When most parents think about protecting their children from the sun, they often focus on using sunscreen to prevent skin damage and sunburn. However, UV rays are just as dangerous to the eyes, especially in children who have less developed lenses.
The following facts about UV safety and other tips by Parents will help you keep you kids’ eyes and skin safe from the sun.
- There are three types of UV radiation — UVA, UVB, and UVC. The latter is unable to pass through the earth’s atmosphere, but the other two are dangerous for both the eyes and skin. To prevent UV ray harm to your kids, always seek out broad-spectrum sunscreen and sunglasses with at least 99 percent UVA and UVB protection.
- When purchasing sunglasses, 40.5 percent of people fail to check for safety information.
- Short-term effects of UV light include sunburn of the eyes, hypersensitivity to light and red or swollen eyes. Cumulative damage can lead to conditions that permanently affect vision, including age-related macular degeneration, cataracts, pterygium and cancer of the eye or skin around the eye.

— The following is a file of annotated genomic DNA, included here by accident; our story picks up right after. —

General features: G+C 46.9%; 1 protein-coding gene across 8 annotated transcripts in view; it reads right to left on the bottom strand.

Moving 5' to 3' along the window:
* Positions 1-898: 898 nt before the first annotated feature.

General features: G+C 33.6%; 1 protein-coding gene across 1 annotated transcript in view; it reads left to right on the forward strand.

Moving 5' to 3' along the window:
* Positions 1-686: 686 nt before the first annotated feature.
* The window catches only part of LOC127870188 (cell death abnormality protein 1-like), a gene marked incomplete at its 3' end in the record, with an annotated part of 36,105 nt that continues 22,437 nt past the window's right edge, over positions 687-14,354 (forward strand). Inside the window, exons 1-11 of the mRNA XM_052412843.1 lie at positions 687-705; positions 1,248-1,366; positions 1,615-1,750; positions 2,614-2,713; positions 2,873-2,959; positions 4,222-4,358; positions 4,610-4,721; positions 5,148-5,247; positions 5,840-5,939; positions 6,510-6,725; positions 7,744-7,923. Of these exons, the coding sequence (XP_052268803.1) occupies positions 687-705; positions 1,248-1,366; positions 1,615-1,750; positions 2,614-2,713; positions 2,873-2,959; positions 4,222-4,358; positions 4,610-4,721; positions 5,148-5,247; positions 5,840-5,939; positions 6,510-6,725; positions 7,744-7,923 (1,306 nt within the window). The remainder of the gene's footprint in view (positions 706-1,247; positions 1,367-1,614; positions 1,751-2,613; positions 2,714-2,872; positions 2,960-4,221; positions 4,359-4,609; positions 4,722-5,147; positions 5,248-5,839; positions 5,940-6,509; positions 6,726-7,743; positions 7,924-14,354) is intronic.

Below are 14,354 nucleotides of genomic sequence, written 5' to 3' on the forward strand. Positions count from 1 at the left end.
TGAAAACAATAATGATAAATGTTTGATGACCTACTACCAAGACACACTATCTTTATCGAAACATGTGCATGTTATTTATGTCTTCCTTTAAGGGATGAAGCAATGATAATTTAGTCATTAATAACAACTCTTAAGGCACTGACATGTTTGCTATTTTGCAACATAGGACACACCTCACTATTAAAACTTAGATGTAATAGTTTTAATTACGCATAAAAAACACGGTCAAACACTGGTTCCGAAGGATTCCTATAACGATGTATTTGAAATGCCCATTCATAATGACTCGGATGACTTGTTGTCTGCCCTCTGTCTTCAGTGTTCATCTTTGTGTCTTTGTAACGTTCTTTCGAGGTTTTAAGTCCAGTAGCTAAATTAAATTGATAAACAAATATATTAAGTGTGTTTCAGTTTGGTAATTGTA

- UV light is almost twice as intense between 10 a.m. and 2 p.m. than during other hours of the day.
- Sunscreen does not start working until 20 to 30 minutes after application. Make sure your kids wait before heading outdoors to ensure the sunscreen remains on their skin.
- Babies under six months old should not use sunscreen, and therefore need to stay out of direct sunlight.
- Reflected light can damage eyes just as easily as direct UV rays from the sun. The most dangerous surfaces are water (reflecting up to 100 percent of UV rays), snow (reflecting up to 85 percent), dry sand and concrete (up to 25 percent) and grass (up to 3 percent).
You can protect your children’s eyes from the sun all year round with a pair of shades from Real Kids. Check out our collection of stylish sunglasses to find a design your kids will love to wear.